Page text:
Therefore, a Hindu marriage is neither a transaction nor a sacrament. However, it may be claimed that it has elements of both.
Conditions for a Hindu Marriage's Validity
Article 5: If all of the following requirements are met, two Hindus may get married legally:
Any individual who marries does not have a spouse who is still alive. Having two live wives at the same time is prohibited by the Hindu Marriage Act because it constitutes bigamy. According to Section 494 of the Indian Penal Code, it is illegal.
The bride must be at least 18 years old and the groom at least 21. The individual must reach the required age as outlined in this Act at the time of marriage.
Permission cannot be obtained by threats or force. In the current world, a parent cannot marry off their daughter without her permission. The union is null and invalid.
Unless it is permitted by their custom or tradition, they do not come under the Sapinda connection or within the scope of a forbidden relationship.
At the time of the marriage, the person must not have any mental illness or insanity.
Conditions Affecting One's Ability or Mental Health
According to Section 5 (ii) (a), (b), and (c) of the Hindu Marriage Act of 1955, a person must be of sound mind at the time of marriage for a marriage to be recognised as legitimate. If a person is mentally ill at the time of marriage, however, the marriage would be deemed invalid. At the moment of the marriage, the individual must be able to provide legal consent.
The Age Requirement for Marriage
According to Section 5 (iii) of the Hindu Marriage Act of 1955, the bridegroom must be at least twenty-one years old and the bride must be at least eighteen years old when they get married. The marriage is null and void if the individual has not met the requirements in section 5(iii).
Although all Sapinda connections are not forbidden relationships, all Sapinda relationships are. The term "sapinda relationship" refers to the chain of all relationships between brothers and sisters in the family; they are not allowed to get married to each other because of these relationships, and they have been in them for three generations on the girl side and five generations on the boy side up until that point. When the girl reaches the fourth generation and the guy (brother) reaches the sixth generation, both families can be married without it being a forbidden connection or a Sapinda relationship.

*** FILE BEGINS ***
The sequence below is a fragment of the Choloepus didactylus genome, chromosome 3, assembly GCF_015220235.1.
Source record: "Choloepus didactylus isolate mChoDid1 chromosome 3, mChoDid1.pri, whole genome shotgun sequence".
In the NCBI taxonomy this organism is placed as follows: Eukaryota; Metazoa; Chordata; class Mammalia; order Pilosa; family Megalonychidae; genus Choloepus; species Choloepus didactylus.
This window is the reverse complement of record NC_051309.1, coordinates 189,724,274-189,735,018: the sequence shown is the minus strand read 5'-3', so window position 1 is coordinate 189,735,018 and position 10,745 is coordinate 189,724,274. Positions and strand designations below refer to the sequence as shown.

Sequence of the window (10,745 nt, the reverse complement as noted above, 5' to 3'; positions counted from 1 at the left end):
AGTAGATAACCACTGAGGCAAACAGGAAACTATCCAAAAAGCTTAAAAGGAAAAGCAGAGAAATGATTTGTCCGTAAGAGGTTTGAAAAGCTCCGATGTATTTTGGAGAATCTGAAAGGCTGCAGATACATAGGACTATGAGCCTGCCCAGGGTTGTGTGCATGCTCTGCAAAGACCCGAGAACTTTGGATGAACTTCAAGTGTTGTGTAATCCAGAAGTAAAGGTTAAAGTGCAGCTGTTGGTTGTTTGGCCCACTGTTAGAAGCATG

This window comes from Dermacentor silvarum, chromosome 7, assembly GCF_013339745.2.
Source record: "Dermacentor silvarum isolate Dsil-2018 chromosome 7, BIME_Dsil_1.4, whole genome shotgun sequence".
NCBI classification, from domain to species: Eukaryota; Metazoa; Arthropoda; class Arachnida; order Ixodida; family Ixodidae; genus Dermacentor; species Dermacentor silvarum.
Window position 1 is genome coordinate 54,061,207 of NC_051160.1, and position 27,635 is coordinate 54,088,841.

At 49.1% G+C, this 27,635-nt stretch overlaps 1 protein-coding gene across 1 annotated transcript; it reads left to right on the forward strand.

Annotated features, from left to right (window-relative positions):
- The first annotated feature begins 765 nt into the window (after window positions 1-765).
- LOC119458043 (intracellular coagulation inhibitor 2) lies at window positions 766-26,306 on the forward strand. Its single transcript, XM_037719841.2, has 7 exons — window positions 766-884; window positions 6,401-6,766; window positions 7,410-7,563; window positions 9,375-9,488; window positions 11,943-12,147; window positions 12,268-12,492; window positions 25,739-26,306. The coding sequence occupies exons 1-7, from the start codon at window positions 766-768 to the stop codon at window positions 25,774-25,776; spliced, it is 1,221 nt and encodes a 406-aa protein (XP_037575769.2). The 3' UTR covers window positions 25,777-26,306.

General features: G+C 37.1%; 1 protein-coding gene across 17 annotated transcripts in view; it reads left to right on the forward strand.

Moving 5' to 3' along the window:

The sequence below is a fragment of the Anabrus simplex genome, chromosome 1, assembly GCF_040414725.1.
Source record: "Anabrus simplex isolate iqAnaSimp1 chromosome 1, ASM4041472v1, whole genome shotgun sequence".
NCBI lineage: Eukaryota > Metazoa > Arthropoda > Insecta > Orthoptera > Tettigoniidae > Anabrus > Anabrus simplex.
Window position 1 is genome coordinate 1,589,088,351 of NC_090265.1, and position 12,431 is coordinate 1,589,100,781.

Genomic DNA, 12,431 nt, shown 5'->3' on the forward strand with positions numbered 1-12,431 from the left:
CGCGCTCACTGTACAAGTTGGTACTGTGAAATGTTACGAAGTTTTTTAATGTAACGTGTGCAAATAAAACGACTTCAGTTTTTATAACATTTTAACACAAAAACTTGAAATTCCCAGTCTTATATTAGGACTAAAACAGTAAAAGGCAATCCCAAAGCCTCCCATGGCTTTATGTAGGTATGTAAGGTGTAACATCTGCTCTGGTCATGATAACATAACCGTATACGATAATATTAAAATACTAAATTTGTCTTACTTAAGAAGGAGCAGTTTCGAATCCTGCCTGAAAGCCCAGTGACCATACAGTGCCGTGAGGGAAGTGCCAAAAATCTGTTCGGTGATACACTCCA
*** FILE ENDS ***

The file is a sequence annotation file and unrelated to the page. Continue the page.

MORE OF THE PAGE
According to Section 8 of the Act, the state government has the authority to create laws governing the registration of Hindu weddings, enabling the parties to any such union to have information about their unions registered in the Hindu Marriage Register in the way and under the circumstances that may be prescribed. Hindu weddings will be simpler to prove thanks to this registration. Any regulations made in accordance with this clause may be submitted to the state legislature. The allegations made in the Hindu Marriage Register shall be considered as evidence, and the Hindu Marriage Register shall be open for inspection at all reasonable times.
Marriage and Divorce are Voidable.
Any marriage is null and voidable and subject to annulment for the following reasons: inability to consummate the union due to impotence, which may be full or partial; breach of the valid consent mental illness condition mentioned in Section 5; or respondent's pregnancy by someone other than the petitioner at the time of the union. Under certain conditions, such as a continuous period of desertion lasting two years or more, conversion to a religion other than Hinduism, mental abnormality, venereal disease, and leprosy, a husband or wife may sue for divorce. The wife may also submit a petition for the dissolution of the marriage if the husband gets remarried after beginning their first union or if he has engaged in rape, sodomy, or bestiality. Newlywed partners are not permitted to file for divorce within the first year of their union.
The Concept of Marriage in Hindu Law Over a lengthy period of time, Hindu marriage ceremonies have been altered to meet the needs and conveniences of the public.
The three following characteristics describe the sacramental nature of marriage: Because of their enduring connection, which remains strong and united even after death, they will continue to be together after they pass away.
According to Shastri's legislation, there are three types of marriage that are recognised as legal and valid: Brahma Wedding In an arranged marriage, which is most common in India, the bride is typically presented as a gift to the husband by the groom's father. Important components of the Section 5 Monogamy condition According to Section 5 I of the Hindu Marriage Act of 1955, a person should not be married to a live spouse at the time of the union.
Voidable unions (Section 12) Any marriage that is solemnised after or before the start of this will be voidable for the following reasons: The husband's impotence prevented any sexual activity after the marriage.